The blooming of the pussy willows on King Street signaled the de-icing of the Potomac - that and the cranking of the huge engines on the good ship Dandy. She loads up, says goodbye to care and woe, hoists anchor and casts off from Alexandria for a new season of starlight cruises, high life on the water that includes good food, good drink, dancing to a live band and just dallying as you and nearly 200 fellow passengers lazily circuit the Potomac.
And if you've played your cards right, you're with good company. If you have anything to celebrate, or hope to have, you've come to the right place. (But bring money! Even romance costs these days. Dinner and cruise package starts at $12.50. Drinks and tip are separate. Dessert adds about $1 per person, and parking is $1 per car.)
Two main thrills on the water, as any cruiser knows, are the excitement of feeling the engines start to pulsate under you, signaling that something adventurous is bound to happen, and the unadulterated romatic fantasy of stepping into the cozy, intimate "main deck" restaurant that looks and feels so much like one on an ocean liner. It's the essence of romance, capturing that mood that's always been a part of the water's lure - all by candlelight.
The Dandy's owner, Donald S. Davis, and the restaurant staff and ship's crew, have gone to great lengths to keep the mood rolling throughout the three-hour ride. The glassed-in walls around you offer not only temperature control year-round, but a unique view of many of Washington's favorite monuments. You glide slowly past the Washington and Jefferson memorials, their lights adding to the mystique of the changed perspective, past the Kennedy Center and into Georgetown, up to Key Bridge.
"Definitely a new way to see the city you thought you knew from every angle," says Davis, who set the ship afloat in the area for the first time in June of '75.
He got the idea while living on his own boat in Paris, where he was attached to the embassy. "I realized that the best view of the town was from the Seine. Eighty percent of the beautiful natural elements and monuments were more visible from the water. Washington was exactly the same."
So, he bought the ship, a 100-ton, 100-foot vessel designed to do just what it does - function as the "only luxury reataurant-cruise ship now operating on the Eastern seaboard, to my knowledge."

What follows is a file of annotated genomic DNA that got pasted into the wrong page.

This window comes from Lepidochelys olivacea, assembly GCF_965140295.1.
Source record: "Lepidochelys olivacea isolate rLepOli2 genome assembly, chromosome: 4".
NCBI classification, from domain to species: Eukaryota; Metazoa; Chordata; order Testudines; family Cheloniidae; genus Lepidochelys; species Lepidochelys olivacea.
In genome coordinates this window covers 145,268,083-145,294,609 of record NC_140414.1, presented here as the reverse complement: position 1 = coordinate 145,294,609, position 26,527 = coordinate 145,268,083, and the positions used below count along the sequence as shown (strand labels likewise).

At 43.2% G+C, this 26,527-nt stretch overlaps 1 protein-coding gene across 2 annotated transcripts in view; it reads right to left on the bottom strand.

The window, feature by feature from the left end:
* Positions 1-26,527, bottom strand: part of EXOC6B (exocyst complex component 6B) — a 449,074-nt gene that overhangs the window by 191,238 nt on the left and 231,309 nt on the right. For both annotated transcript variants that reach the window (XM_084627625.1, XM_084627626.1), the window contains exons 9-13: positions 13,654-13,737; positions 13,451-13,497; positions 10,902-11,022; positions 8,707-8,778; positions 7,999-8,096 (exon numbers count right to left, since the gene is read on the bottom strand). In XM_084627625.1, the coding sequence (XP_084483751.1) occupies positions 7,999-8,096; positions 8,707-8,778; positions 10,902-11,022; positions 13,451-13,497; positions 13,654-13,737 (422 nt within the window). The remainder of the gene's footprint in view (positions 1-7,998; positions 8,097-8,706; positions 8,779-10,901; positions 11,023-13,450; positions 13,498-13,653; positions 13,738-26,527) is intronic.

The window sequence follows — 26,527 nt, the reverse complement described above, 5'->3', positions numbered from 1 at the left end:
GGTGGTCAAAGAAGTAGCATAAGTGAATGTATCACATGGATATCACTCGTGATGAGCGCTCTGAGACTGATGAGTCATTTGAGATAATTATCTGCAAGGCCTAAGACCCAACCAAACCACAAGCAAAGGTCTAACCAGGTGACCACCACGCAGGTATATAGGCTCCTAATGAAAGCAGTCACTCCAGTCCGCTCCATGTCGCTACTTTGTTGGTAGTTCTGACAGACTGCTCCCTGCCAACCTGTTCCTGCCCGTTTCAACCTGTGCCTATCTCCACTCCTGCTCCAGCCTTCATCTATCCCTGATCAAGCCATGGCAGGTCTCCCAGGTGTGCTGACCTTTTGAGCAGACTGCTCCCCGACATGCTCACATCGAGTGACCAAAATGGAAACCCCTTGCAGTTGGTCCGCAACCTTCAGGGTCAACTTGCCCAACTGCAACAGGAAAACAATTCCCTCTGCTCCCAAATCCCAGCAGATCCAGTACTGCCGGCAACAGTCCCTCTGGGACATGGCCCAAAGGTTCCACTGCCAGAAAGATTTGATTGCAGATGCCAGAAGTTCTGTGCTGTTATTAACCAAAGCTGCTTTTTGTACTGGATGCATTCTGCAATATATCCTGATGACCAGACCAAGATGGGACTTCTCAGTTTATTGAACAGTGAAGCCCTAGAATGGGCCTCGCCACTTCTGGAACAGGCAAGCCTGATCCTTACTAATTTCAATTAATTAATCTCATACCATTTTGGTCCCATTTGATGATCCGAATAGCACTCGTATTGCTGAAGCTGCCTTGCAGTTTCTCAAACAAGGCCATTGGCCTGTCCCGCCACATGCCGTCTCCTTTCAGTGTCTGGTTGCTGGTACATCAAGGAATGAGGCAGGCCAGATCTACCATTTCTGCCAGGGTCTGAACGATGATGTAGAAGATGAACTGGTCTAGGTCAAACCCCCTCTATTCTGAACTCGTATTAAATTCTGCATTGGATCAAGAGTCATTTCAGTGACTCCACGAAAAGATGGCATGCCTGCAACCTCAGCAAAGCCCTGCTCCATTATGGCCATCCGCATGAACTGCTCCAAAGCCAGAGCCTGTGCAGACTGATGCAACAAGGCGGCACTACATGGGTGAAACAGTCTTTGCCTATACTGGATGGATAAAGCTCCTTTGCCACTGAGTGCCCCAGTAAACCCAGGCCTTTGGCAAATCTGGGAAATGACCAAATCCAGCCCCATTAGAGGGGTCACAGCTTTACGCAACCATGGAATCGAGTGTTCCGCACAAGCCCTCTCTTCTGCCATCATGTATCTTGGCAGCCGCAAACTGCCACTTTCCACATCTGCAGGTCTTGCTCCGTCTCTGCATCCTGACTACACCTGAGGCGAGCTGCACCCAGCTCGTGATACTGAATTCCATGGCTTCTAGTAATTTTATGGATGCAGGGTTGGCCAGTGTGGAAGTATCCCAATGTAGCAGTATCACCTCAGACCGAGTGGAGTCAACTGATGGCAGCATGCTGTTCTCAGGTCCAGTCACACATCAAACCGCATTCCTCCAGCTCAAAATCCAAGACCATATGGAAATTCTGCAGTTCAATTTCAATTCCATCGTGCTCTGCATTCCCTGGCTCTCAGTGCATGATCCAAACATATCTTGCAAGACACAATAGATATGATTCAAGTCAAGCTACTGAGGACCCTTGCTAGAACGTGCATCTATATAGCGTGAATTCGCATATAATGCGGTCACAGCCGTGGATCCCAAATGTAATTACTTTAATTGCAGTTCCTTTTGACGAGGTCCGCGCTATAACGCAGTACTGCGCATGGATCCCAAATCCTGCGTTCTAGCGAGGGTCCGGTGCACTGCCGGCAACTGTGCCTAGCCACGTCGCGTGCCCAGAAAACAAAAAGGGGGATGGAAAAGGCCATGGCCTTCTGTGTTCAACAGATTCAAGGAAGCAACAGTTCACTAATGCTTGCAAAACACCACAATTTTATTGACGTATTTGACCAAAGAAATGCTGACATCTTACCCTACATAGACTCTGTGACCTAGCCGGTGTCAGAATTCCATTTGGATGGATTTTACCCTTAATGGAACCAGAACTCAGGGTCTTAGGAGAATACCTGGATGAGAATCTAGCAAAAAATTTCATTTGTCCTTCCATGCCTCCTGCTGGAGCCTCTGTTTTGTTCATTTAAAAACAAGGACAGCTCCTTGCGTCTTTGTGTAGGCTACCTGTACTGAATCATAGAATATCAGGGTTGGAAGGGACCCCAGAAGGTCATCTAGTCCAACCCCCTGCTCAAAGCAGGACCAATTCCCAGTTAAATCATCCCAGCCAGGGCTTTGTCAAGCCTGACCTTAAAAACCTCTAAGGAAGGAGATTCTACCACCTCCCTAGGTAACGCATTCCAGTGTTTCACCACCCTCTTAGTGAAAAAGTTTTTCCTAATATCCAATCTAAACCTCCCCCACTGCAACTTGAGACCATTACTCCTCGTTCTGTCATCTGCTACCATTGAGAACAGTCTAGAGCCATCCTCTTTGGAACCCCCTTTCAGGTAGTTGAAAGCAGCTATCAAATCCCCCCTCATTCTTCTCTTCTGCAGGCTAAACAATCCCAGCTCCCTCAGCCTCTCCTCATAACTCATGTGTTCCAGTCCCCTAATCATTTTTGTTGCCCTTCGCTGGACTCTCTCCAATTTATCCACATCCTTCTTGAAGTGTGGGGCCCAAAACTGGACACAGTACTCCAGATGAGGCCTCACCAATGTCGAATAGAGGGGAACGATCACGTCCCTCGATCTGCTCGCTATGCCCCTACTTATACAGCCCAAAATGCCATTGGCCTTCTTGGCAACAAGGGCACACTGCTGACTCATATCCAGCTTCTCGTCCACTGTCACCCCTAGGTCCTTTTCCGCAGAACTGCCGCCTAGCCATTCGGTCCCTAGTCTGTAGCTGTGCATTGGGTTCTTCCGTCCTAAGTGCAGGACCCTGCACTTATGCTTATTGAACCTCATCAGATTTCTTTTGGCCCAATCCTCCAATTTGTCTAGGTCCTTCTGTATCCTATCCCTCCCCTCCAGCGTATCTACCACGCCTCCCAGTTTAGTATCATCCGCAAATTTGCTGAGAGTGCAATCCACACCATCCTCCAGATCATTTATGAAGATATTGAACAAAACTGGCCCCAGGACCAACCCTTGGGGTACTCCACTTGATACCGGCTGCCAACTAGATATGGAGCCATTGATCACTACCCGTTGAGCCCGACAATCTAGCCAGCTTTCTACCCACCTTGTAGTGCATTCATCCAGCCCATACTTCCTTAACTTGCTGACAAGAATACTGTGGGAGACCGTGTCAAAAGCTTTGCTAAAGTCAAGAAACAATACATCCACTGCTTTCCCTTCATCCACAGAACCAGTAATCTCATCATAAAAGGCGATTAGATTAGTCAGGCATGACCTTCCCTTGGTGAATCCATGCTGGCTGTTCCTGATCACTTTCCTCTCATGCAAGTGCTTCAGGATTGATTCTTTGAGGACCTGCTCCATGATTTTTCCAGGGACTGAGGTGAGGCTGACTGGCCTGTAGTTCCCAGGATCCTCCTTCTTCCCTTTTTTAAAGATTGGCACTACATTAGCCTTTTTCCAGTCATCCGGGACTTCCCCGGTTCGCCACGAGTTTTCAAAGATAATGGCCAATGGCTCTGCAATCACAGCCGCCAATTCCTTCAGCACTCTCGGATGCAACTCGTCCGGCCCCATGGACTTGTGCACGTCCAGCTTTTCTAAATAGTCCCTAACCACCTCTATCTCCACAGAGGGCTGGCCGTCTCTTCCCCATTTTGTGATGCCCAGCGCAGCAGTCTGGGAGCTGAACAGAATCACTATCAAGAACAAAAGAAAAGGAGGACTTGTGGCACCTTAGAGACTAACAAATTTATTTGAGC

And, despite his lack of serious advertising efforts, Washingtonians and visitors who've learned about Dandy by word of mouth have bought it, too. During last season's cruising schedule (mid-March to the end of October, when the river often was too surly to be managed) the Dandy drew 55,000 people.
And so far this season - which officially opened only in Mid-March - advance reservations stand at 10,000. According to ticket agents, people call as much as six months ahead to book the Fourth of July. Tuesday through Thursday evenings are easier than Friday through Sunday, but reservations are a necessity anytime.
Aside from the purely romantic elements, there are the food (good) and a two-man group that manages to sound fully orchestrated - and it's not just the ship's engines dulling your senses. While you peruse the menu, shortly after the 7:30 cast-off, the "Vern Coleman Orchestra" puts everything right with a loud "Anchors Aweigh." Then they drop down a decibel or two, as you swing out of Alexandria's harbor and start the arc of upriver, and slide into BeeGee's material. Or whatever suits. Waiters are polite and attentive without hovering. They smile a lot, and ask you to call them by their first name.
The menu is imaginative - "Seafood Creole" ($12.60) or Bengal Beef Curry with chipped nuts and coconut ($13.75), which they warn you is hot - but lovers of spicy food will be disappointed. The Captain's Standing Prime Rib is a big draw at $16. Ship's Salad, which comes with the meal, is quite good.
A thorough attempt has been made to supply voyages with a range of wines, from dry California white to French and Italian roses and whites. Champagne is available, too, from $16.50. (That comes in handy when there are weddings - there have been five aboard, so far - and company parties, where someone is always having a birthday.)
After dinner, and drinks, and coffee, get up and stroll the room, admire the scenery from the other side of the boat.And dance. There's a floor that's bigger than one at Tramp's. New this season, also, are weekend floor shows for late-nighters after the cruise docks: one at 11 and another at 12:15.
Pop the question or champagne cork marking the indelible years comtemporary, marking the end of the years, or whatever. In an evening's time you can live a lifetime of adventure - or start one. Not bad, for about $16 to $22 a head.